By Ashleigh Fielding | posted on November 21, 2019
CREATING a literal “vehicle for change” was the task set to a group of Albany secondary students this year.
The aim was to spread the word about road safety as well as educate themselves about the dangers of combining driving with alcohol, drugs, texting and speeding.
As a result, two full-size cars were painted with a variety of graphics and words by North Albany Senior High School (NASHS) and Alta-1 College students and they are now on display for public viewing – one at Albany Marina and the other at Albany Leisure and Aquatic Centre.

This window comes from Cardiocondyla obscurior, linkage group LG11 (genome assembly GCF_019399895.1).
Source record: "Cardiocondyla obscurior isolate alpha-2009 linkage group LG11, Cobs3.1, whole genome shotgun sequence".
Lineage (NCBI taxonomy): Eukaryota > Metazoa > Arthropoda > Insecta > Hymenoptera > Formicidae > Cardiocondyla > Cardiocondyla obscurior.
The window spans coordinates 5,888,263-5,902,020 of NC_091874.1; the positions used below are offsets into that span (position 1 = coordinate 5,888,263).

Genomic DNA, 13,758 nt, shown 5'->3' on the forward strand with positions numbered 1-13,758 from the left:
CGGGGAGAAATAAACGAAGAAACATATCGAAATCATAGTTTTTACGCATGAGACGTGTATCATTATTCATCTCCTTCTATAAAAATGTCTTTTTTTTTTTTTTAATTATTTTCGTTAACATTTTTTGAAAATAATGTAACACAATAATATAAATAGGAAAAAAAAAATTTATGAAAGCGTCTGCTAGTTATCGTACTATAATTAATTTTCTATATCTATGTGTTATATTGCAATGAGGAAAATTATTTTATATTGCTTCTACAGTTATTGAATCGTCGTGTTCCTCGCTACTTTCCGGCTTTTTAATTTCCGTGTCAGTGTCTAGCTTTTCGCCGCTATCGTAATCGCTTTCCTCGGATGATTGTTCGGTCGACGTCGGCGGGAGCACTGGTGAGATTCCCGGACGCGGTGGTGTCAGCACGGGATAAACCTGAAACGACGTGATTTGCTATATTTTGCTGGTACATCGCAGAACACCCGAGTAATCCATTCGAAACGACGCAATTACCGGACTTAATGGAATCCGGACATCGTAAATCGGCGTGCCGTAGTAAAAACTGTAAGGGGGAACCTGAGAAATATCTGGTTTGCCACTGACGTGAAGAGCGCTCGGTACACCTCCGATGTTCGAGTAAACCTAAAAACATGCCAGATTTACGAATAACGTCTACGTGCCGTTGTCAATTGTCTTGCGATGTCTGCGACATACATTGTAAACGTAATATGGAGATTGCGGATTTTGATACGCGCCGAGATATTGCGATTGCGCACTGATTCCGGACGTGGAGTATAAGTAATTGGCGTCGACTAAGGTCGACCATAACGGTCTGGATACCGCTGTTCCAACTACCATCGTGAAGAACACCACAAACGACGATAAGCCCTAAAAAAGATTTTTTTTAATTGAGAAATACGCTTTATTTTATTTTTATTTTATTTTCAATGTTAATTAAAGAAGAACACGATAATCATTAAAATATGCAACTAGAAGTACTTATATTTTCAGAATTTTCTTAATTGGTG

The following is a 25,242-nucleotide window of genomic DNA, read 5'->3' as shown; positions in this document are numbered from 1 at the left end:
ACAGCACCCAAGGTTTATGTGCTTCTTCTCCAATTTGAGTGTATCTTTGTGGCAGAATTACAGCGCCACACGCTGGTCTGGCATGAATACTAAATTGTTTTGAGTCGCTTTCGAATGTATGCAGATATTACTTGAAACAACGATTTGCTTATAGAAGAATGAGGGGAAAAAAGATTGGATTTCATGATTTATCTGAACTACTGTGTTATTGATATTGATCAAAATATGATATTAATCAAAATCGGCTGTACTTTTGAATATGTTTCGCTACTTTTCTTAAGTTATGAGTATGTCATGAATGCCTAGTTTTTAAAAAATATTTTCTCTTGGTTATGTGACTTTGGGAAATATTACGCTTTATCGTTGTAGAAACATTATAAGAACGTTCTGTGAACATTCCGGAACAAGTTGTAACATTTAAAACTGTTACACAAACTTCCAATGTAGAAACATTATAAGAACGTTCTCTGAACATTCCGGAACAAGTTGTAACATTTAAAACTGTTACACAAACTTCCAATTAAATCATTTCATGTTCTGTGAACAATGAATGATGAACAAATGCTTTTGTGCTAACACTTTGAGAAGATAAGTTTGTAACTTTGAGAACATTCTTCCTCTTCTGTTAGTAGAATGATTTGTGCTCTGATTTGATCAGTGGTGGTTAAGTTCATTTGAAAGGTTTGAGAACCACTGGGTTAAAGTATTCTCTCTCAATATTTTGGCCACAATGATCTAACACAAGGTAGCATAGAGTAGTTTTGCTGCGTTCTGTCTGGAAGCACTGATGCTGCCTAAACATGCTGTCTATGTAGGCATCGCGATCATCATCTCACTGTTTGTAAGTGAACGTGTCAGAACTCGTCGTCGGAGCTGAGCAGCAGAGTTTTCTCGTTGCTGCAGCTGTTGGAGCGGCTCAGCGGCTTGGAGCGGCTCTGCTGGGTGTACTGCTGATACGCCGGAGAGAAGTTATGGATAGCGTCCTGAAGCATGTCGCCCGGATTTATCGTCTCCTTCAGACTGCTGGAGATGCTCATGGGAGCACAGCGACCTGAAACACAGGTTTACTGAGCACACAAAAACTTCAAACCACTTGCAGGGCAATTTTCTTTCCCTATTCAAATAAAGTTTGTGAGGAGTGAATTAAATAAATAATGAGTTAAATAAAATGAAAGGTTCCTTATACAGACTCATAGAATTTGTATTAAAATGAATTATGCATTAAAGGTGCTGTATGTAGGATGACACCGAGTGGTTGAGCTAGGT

Palmerston Aboriginal Prevention Officer Thomas Dimer said the project had been a success.
“It’s really good to see other young people talking about the cars and what they are for and sharing the messages,” he said.
“It’s a different, colourful way to get road safety messages across and I think it’s very important for the rest of the community to see that our young people are aware of these issues.”
Artist Kiya Watt helped students paint the cars and said she was proud to have taken part.
“Working with the Indigenous girls at NASHS was something I’ve wanted to do for a long time,” she said.
“Not only was the workshop about culture and empowerment, it was about road safety and drink driving, and the girls really took control and captured that message.
“Projects like these are more impactful than having them sit and listen for hours, so we let them tell us their stories and they painted the messages they wanted on the car, giving them that sense of ownership.”